Contact us to discuss an ACL AWARENESS program at your ski area for employees and gue
 You'll be glad you did.
         Phone   970.274.0365      

 Patented use of gravity

  Ride In Harmony™   Founder, Cary Thompson , has been issed a patent with 19 claims by the US Patent and Trademark Office, for telemark bindings.  Dave Durrance of the legendary ski family is named on the patent, as well, for his work assembling the first prorotype.  The Kam-Holdz™ binding, operating like a shoulder or hip joint, features a partial release system which pivots back into place with a gravity assist, following recovery from a fall.
Welcome the security of the release of the ski in a fall, and stay with it for enhanced performance because of its ergonomic location at the center the ski or board. 
When you become comfortable as an Alpine skier, you may want to experience the "Unbearable lightness of skiing", which is Telemark, and the patented "return to center force" of KAM-HOLDZ™ Technology, (with apologies to Milan Kundera).



Many of our guests have been attracted by the ACL friendly component of our teaching method.
Think of our website as having 3 Rivers To One Ocean
All open on RIDE IN HARMONYTM and WHAT ANIMAL ARE YOU?WHAT ANIMAL ARE YOU?® for an easier way to ski and ride.

    Telemark Animation

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Michaela Schriffrin
Mikaela Schriffrin and Ted Ligety
KAM-HOLDZ™ Technology -Patented use of Gravity
The Residence Hotel - Aspen, a Luxury Boutique Hotel
Outski Your Son At 65 - Testimonial
ACL Awareness Compliant™ - Take care of your knees

            OUTSKI YOUR SON AT 65

     My son took me up to Telluride for my sixty fifth over the MLK long weekend. He hasn't skied for awhile, but this year he got back into it.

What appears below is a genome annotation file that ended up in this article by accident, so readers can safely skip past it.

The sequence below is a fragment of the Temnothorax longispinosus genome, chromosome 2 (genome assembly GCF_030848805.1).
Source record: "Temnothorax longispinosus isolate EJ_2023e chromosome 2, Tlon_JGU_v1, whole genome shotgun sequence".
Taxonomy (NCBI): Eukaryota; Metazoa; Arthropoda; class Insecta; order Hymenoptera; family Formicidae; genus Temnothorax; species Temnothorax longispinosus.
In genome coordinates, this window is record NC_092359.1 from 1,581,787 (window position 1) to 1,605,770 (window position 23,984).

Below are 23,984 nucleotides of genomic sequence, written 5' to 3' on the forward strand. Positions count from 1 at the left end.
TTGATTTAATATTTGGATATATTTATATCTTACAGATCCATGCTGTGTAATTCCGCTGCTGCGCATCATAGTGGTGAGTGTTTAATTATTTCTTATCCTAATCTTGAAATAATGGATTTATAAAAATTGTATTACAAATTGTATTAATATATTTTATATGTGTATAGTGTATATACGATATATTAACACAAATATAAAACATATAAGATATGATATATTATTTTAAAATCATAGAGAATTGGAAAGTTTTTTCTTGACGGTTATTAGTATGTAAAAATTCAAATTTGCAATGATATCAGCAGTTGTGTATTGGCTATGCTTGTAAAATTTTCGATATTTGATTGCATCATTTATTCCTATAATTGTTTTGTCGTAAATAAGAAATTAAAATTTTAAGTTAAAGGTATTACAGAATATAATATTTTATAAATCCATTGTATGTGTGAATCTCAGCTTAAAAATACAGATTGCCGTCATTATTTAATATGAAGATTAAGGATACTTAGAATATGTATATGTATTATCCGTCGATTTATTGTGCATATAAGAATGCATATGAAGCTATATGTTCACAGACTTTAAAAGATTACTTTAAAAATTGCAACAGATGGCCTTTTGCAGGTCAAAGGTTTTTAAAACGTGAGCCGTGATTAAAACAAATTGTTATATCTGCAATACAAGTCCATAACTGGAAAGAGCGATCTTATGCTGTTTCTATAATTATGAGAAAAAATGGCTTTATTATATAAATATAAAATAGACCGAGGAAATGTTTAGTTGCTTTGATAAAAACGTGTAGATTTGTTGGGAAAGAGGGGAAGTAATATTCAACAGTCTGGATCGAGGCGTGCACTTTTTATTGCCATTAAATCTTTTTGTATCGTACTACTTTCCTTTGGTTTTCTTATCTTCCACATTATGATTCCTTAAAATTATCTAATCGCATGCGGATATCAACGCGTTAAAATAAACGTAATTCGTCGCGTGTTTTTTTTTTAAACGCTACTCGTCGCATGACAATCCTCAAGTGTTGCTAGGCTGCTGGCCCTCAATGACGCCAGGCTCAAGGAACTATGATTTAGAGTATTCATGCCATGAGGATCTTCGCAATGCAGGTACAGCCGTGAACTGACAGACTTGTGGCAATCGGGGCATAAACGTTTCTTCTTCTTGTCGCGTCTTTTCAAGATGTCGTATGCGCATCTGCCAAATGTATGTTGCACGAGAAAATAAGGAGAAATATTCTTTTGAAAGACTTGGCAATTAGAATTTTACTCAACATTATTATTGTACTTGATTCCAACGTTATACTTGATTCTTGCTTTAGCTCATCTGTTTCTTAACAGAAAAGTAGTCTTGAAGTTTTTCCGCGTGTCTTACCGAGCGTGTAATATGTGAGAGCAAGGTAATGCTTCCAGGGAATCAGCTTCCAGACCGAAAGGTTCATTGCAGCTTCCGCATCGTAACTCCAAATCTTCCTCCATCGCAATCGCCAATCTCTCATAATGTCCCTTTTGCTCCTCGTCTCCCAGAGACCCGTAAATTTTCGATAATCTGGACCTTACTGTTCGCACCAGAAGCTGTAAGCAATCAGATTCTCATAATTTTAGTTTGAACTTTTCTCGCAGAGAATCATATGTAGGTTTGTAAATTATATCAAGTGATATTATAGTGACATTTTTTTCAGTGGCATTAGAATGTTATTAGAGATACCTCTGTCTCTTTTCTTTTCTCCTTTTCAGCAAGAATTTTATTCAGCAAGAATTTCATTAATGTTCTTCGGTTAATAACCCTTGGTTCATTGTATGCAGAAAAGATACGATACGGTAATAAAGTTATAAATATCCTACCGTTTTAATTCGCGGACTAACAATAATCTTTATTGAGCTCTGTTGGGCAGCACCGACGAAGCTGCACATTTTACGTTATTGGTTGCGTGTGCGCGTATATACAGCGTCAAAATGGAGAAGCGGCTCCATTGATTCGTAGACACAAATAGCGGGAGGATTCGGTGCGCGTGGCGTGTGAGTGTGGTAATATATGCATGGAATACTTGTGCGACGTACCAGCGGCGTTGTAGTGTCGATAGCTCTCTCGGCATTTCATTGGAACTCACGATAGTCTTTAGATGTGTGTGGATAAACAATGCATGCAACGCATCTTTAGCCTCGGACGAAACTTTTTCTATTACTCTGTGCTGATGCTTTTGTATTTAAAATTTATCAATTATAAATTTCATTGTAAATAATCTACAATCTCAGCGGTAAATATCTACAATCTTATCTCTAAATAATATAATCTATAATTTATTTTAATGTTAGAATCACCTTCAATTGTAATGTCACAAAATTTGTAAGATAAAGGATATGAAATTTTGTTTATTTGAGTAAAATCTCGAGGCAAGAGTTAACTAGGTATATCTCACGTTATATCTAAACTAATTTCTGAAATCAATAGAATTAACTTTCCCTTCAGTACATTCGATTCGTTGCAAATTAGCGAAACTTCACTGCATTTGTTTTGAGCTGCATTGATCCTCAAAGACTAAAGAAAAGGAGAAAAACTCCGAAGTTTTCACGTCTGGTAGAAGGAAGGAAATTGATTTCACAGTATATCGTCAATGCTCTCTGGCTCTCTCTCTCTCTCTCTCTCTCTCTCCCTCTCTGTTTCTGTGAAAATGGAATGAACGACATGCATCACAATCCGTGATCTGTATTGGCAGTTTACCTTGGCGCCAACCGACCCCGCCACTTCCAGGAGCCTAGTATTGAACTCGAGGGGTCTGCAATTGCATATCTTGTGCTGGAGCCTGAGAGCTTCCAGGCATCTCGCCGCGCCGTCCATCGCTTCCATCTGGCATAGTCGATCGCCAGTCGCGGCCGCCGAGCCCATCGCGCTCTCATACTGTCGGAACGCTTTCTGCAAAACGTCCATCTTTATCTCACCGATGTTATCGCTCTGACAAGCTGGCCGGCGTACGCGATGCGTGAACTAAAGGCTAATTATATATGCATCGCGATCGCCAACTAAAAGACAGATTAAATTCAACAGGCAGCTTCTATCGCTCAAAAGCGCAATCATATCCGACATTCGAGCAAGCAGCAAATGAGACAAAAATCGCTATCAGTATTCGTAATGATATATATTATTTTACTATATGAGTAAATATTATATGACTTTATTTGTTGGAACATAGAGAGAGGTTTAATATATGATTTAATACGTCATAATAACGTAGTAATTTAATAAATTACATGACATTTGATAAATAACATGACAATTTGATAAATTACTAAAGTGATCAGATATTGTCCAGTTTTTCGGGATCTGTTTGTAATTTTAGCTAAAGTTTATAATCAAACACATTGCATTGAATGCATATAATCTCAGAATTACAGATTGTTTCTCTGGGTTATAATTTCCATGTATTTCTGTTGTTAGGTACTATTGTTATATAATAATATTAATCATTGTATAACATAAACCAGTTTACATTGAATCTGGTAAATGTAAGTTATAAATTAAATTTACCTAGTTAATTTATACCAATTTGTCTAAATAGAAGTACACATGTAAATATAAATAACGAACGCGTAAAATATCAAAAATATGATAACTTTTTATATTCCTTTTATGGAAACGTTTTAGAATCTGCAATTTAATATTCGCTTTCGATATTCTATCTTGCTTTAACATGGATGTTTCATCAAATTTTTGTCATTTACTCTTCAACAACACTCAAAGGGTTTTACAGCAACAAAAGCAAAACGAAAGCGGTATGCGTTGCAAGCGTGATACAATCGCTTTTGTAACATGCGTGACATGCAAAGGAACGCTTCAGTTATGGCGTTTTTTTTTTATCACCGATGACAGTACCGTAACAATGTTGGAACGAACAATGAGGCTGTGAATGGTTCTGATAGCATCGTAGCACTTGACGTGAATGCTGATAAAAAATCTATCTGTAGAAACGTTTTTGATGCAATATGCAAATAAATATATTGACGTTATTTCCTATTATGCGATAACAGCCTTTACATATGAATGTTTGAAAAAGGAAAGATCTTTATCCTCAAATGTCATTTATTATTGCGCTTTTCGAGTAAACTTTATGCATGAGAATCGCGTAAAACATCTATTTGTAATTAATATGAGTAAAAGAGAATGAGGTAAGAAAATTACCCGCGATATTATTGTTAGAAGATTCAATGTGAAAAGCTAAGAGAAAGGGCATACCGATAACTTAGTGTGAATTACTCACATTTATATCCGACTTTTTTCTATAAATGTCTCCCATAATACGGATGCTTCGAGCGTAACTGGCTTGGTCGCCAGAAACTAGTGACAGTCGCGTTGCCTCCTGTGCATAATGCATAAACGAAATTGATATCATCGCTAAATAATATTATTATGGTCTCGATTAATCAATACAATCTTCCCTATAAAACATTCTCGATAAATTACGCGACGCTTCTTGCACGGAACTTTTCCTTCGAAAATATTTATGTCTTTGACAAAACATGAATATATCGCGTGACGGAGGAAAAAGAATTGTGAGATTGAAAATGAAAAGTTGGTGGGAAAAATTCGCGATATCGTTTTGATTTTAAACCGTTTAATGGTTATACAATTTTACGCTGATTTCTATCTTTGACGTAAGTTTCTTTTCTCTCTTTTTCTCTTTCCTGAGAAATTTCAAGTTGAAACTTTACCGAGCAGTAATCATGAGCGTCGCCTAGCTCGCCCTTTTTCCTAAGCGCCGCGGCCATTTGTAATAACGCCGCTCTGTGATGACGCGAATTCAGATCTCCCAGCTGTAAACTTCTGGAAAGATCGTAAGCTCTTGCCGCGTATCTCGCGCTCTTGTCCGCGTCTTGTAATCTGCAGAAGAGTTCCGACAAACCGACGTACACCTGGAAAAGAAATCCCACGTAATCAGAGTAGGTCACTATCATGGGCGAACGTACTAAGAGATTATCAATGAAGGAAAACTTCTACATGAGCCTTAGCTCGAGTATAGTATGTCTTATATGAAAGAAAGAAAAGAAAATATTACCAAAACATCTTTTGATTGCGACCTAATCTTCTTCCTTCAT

He hasn't seen me ski since I was Harmonized (and Shenderized) .
     Being my son, he tells me to lead out on the first run. I do, put the throttle on, and wait for him at the bottom. I must admit I did some smooth skiing on that run.
     So, being my son, he ups the ante, and we move on to something tougher. Same thing. 
     After two or three more times of this, he gets serious and we head over to Revelation Bowl. A lot of people look, but not that many people ski it. I did! Dropped right in!
     Then it's time for the Plunge. He's yelling there's too many bumps, but I'm off. There was lots of loose snow and the bumps were spaced so I ran it top to bottom. No breaks.
      With that he gave up and told me to show him how to do it.
     We headed over to an easy blue. He had watched your video and I gave him the Shender lecture (it's short and to the point) about the importance of the uphill hand. Then I had him follow me down while I did the exaggerated hand/arm turns that Steve used with me at Snowmass,
      One run. One run! The it was back to the blacks. He'd get nervous on the steep headwalls and switch hands, but he'd practice on the catwalks. We ran all the blacks at speed. As he said: 'the feet follow the hands.'
     The next day it was back to the Plunge and Bushwacker, going back and forth to each run.
     You can really see how the old way doesn't work on these steep runs. People get behind on each turn, because they're pulling their shoulder away from the direction of the turn as they start and then can't catch up. Two or three turns and they shoot up hill to save themselves. A lot of people standing catching their breath on the Plunge.  With your technique, you bring your hand around, the shoulders square up to the fall line and the skis are right where they're supposed to be. You don't think about them! the end of the day you're not tired. Everybody else is!
     Skiing steep runs, again and again, with power and control, at my age is gift.
      I'm working on my son for that trip ... for some serious advanced lessons.
Mike Parr

     It makes sence that the easiest way to learn to ski and ride, is also the safest, and consistent with safe practices.  
     They are not just what your body can be made to do, but what it does with the least effort, because they are natural.
     But are they generally taught in ski schools?  Not always.  That's where RIDE IN HARMONY (TM) and its SHAPED TEACHING (TM) method come in. Anterior_cruciate_ligament
Recommended: Check out WARRIOR GIRLS by Michael Sokolov: Here there are hands behind the hips, hips behind the ankles, and the body is hyperextended on one leg. The danger zone for injuries to the knee.
The anterior cruciate ligament (ACL) is one of the four major ligaments of the human knee.
Ride in Harmony,llc
Supplier Member
P.O. Box 1509
Glenwood Springs, Co, USA